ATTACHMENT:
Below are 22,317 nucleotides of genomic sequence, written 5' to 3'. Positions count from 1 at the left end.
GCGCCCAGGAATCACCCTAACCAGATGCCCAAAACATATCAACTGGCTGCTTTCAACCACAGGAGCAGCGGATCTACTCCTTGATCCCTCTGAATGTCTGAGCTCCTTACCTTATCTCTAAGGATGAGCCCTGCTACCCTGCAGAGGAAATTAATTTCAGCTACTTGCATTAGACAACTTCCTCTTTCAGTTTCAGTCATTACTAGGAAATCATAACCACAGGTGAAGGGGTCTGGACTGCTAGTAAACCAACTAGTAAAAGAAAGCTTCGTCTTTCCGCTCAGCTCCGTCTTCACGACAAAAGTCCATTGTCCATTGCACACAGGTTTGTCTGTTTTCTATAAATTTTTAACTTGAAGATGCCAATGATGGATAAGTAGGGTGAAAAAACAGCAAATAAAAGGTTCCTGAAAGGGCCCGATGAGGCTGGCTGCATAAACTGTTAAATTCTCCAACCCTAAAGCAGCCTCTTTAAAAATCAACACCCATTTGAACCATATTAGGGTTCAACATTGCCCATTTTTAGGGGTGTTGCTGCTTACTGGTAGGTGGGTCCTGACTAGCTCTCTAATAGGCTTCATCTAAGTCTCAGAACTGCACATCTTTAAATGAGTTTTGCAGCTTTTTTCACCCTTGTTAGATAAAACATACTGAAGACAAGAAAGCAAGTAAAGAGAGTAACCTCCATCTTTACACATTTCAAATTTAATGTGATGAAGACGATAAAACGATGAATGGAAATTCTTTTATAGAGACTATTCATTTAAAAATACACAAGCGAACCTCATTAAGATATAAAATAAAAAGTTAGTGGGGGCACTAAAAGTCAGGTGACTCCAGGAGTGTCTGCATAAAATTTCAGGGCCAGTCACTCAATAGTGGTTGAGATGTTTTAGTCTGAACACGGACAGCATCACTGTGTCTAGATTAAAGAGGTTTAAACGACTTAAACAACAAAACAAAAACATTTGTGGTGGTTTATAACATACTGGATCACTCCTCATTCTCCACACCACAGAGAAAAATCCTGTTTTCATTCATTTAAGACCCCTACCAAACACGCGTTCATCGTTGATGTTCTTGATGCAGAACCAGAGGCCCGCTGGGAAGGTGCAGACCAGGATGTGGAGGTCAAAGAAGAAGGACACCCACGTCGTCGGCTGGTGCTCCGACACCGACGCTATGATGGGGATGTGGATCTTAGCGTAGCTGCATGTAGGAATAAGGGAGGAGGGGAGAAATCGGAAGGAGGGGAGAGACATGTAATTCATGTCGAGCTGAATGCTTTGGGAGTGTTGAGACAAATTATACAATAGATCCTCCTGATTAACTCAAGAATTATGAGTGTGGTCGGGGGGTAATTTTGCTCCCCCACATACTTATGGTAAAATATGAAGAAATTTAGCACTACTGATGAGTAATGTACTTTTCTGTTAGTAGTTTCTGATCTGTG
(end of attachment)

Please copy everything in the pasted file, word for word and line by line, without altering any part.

Below are 22,317 nucleotides of genomic sequence, written 5' to 3'. Positions count from 1 at the left end.
GCGCCCAGGAATCACCCTAACCAGATGCCCAAAACATATCAACTGGCTGCTTTCAACCACAGGAGCAGCGGATCTACTCCTTGATCCCTCTGAATGTCTGAGCTCCTTACCTTATCTCTAAGGATGAGCCCTGCTACCCTGCAGAGGAAATTAATTTCAGCTACTTGCATTAGACAACTTCCTCTTTCAGTTTCAGTCATTACTAGGAAATCATAACCACAGGTGAAGGGGTCTGGACTGCTAGTAAACCAACTAGTAAAAGAAAGCTTCGTCTTTCCGCTCAGCTCCGTCTTCACGACAAAAGTCCATTGTCCATTGCACACAGGTTTGTCTGTTTTCTATAAATTTTTAACTTGAAGATGCCAATGATGGATAAGTAGGGTGAAAAAACAGCAAATAAAAGGTTCCTGAAAGGGCCCGATGAGGCTGGCTGCATAAACTGTTAAATTCTCCAACCCTAAAGCAGCCTCTTTAAAAATCAACACCCATTTGAACCATATTAGGGTTCAACATTGCCCATTTTTAGGGGTGTTGCTGCTTACTGGTAGGTGGGTCCTGACTAGCTCTCTAATAGGCTTCATCTAAGTCTCAGAACTGCACATCTTTAAATGAGTTTTGCAGCTTTTTTCACCCTTGTTAGATAAAACATACTGAAGACAAGAAAGCAAGTAAAGAGAGTAACCTCCATCTTTACACATTTCAAATTTAATGTGATGAAGACGATAAAACGATGAATGGAAATTCTTTTATAGAGACTATTCATTTAAAAATACACAAGCGAACCTCATTAAGATATAAAATAAAAAGTTAGTGGGGGCACTAAAAGTCAGGTGACTCCAGGAGTGTCTGCATAAAATTTCAGGGCCAGTCACTCAATAGTGGTTGAGATGTTTTAGTCTGAACACGGACAGCATCACTGTGTCTAGATTAAAGAGGTTTAAACGACTTAAACAACAAAACAAAAACATTTGTGGTGGTTTATAACATACTGGATCACTCCTCATTCTCCACACCACAGAGAAAAATCCTGTTTTCATTCATTTAAGACCCCTACCAAACACGCGTTCATCGTTGATGTTCTTGATGCAGAACCAGAGGCCCGCTGGGAAGGTGCAGACCAGGATGTGGAGGTCAAAGAAGAAGGACACCCACGTCGTCGGCTGGTGCTCCGACACCGACGCTATGATGGGGATGTGGATCTTAGCGTAGCTGCATGTAGGAATAAGGGAGGAGGGGAGAAATCGGAAGGAGGGGAGAGACATGTAATTCATGTCGAGCTGAATGCTTTGGGAGTGTTGAGACAAATTATACAATAGATCCTCCTGATTAACTCAAGAATTATGAGTGTGGTCGGGGGGTAATTTTGCTCCCCCACATACTTATGGTAAAATATGAAGAAATTTAGCACTACTGATGAGTAATGTACTTTTCTGTTAGTAGTTTCTGATCTGTG